This recipe came about after I had an excess of sour cream from baking cakes. I wanted to use the sour cream to make a savoury dish with chicken and after getting some inspiration online paprika chicken seemed like the ideal dish, and it was a hit with the family. Here’s my ad-hoc recipe.
Paprika Chicken with Sour Cream
Preparation Time: 1 – 24 hours
Cooking Time: 25 – 35 minutes
1 kg chicken thigh fillets cut into bite sized pieces
2 tbsp garlic powder
1 tbsp smokey paprika
2 tbsp light olive oil
1.5 onion finely chopped
4 cloves garlic crushed
pepper to taste
1 tsp smokey paprika (additional to the above)
236 ml chicken stock
236 ml sour cream
Mix the chicken, garlic powder and the tablespoon of paprika and marinade for one hour (or overnight).
Heat one tablespoon of the olive oil in a deep frying pan and on a high heat brown off the chicken pieces in batches for around 2 minutes per side. Set aside
Add the remaining oil to the pan use a wooden spoon to scrape loose any brown bits from the bottom before adding in the onions. Sautee on a medium heat until the onions are soft and translucent, around 3-5 minutes.
Add the crushed garlic, the teaspoon of paprika and the chicken, and mix well before adding in the chicken stock. Simmer for 20 minutes.
Remove from the heat and drizzle the sour cream on top.
Garnish with chopped spring onions.
Serve with rice or mashed potatoes.
For the chicken stock I use two chicken Oxo cubes dissolved in 236 ml of hot water.
Arroz Caldo is a Filipino chicken and rice soup or rice porridge. In this dish the chicken is cooked with a sauteed onion, garlic and ginger base before adding in rice, fish sauce and chicken stock. When served the soup is garnished with a boiled egg, spring onion and crunchy toasted garlic. Additional fish sauce and calamansi (a type of citrus fruit that is a hybrid of a kumquat and an orange, native to the Philippines) are also normally at hand to bring the flavours out even more if desired.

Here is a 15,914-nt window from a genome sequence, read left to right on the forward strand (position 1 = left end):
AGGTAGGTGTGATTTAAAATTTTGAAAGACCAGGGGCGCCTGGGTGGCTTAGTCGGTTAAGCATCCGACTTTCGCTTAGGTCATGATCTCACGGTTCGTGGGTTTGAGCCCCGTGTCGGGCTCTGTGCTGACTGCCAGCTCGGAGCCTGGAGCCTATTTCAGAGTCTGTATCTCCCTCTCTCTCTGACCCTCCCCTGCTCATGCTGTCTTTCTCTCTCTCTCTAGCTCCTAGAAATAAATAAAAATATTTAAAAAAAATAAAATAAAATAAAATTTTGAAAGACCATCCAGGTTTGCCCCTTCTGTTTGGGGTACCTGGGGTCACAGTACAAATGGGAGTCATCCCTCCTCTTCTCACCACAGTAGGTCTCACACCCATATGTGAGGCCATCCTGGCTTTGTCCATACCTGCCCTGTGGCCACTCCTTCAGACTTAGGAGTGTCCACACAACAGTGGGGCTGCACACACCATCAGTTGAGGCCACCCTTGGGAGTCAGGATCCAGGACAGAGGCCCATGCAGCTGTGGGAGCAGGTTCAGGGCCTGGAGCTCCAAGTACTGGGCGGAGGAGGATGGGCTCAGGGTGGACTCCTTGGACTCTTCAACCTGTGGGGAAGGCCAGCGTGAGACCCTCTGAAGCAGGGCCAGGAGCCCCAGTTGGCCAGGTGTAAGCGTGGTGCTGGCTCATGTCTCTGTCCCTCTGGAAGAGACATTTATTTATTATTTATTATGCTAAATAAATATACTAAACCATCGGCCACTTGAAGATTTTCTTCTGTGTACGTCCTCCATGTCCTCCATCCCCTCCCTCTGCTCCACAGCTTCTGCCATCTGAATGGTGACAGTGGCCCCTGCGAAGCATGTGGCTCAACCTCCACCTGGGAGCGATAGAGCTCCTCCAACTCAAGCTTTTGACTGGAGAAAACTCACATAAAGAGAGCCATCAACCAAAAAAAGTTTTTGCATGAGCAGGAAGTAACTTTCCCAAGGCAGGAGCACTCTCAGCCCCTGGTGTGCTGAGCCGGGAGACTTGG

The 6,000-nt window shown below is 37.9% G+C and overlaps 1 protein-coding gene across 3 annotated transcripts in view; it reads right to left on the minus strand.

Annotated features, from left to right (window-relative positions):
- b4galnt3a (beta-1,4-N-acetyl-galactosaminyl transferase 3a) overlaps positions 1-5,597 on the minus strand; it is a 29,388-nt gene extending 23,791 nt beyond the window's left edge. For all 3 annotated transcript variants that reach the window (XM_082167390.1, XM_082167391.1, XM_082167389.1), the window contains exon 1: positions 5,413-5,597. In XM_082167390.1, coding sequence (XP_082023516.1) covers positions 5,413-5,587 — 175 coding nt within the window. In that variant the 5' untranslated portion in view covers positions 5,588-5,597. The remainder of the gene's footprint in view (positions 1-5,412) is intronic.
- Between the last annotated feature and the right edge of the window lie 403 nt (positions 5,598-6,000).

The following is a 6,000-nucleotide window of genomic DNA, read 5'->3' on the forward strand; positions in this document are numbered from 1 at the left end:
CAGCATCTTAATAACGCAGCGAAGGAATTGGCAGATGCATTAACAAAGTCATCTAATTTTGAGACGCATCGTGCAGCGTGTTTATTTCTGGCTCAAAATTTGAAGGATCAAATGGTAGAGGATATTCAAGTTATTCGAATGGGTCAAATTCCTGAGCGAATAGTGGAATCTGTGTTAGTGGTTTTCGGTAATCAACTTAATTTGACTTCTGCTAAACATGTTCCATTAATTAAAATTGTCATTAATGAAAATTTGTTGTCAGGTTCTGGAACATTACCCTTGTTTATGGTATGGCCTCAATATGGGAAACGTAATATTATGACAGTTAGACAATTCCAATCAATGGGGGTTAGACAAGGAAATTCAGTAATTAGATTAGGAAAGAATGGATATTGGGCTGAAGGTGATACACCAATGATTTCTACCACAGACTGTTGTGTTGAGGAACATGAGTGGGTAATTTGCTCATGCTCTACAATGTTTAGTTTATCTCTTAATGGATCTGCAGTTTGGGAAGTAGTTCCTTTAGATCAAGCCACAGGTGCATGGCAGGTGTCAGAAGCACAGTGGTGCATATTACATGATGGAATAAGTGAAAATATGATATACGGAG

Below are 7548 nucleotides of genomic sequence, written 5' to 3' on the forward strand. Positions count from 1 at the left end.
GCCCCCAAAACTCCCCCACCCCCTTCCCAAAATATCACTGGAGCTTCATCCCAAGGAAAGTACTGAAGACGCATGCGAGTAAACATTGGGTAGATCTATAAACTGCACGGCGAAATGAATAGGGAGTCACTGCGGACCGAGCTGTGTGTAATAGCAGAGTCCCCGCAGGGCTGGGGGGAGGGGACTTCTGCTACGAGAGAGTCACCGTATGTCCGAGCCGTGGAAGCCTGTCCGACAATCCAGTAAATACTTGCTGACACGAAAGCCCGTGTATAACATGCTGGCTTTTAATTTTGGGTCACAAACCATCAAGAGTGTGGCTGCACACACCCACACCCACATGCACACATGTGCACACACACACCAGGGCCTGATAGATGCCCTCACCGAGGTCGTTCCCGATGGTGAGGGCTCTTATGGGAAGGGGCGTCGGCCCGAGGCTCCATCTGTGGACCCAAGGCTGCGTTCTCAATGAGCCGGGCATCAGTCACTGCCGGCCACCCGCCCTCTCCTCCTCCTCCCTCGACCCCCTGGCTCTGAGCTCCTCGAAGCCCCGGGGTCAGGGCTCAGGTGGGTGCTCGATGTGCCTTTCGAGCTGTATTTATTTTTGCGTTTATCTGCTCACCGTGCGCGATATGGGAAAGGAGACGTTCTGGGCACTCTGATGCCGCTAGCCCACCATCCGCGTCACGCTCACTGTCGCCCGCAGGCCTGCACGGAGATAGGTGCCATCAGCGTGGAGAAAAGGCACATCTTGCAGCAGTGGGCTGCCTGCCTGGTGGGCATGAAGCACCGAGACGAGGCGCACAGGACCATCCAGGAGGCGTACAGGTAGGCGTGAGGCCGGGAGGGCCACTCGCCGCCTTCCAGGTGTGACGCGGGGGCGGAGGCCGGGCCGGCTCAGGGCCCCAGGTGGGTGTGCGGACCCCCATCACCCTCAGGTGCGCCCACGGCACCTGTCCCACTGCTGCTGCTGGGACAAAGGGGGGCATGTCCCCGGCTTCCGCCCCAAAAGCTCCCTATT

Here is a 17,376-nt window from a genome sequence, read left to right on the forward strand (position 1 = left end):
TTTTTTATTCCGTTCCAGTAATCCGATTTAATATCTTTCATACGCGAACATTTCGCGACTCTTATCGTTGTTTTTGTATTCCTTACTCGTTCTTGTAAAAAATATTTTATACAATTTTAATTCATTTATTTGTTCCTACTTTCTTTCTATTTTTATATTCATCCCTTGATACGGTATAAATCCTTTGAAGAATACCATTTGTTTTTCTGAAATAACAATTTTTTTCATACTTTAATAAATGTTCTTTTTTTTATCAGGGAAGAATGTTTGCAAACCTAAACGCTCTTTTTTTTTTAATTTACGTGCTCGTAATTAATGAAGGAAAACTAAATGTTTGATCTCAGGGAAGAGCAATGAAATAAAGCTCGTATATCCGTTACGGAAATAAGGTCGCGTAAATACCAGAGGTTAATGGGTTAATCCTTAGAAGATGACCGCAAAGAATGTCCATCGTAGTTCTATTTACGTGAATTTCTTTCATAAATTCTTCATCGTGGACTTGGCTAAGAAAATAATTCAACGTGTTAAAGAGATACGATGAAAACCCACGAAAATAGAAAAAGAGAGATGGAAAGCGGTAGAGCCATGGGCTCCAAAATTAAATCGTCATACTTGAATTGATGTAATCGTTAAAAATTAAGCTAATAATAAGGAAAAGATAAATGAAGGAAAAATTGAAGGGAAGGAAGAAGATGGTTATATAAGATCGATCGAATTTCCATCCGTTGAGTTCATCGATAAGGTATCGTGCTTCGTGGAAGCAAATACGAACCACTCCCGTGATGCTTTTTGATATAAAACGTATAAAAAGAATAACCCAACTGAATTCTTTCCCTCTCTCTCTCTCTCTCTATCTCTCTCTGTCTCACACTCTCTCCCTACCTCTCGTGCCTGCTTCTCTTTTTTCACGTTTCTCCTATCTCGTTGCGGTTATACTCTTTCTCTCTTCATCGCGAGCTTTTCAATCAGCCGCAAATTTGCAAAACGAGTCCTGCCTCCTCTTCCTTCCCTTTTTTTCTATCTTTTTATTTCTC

In the Philippines this dish is typically eaten during the cooler rainy season days, sometimes as a breakfast dish. However, my mum makes this for my daughter and I when we’re feeling under the weather. It is the ultimate Filipino comfort food.
Some people make this with glutinous rice, but I use basmati rice. I’m not a huge fan of fish sauce so in my version I substitute this with oyster sauce. Calimansi is also difficult to find here in the UK, so I substitute this with lemon instead. For extra depth of flavour I marinade chicken thighs overnight in garlic powder and soy sauce, this gives the chicken a richer brown during the initial browning.
Marinade the chicken: Cut 2 slashes into each chicken thigh, add them all to a large bowl and combine with the garlic powder and soy sauce. Cover and leave in the fridge for at least half an hour or overnight.
Toast the garlic: Add the oil and chopped garlic to a large saucepan. Put over a medium heat and stir as it all heats up. Cook garlic until golden brown. Pour into a metal sieve and place the sieve on a plate lined with kitchen roll to absorb the excess oil.
In the same pan brown the chicken thighs in batches on a high heat for around 5 minutes per side. Then set aside.
In the same pan fry onions on medium heat until soft. Add in the crushed garlic and the ginger and cook for a further 2 minutes.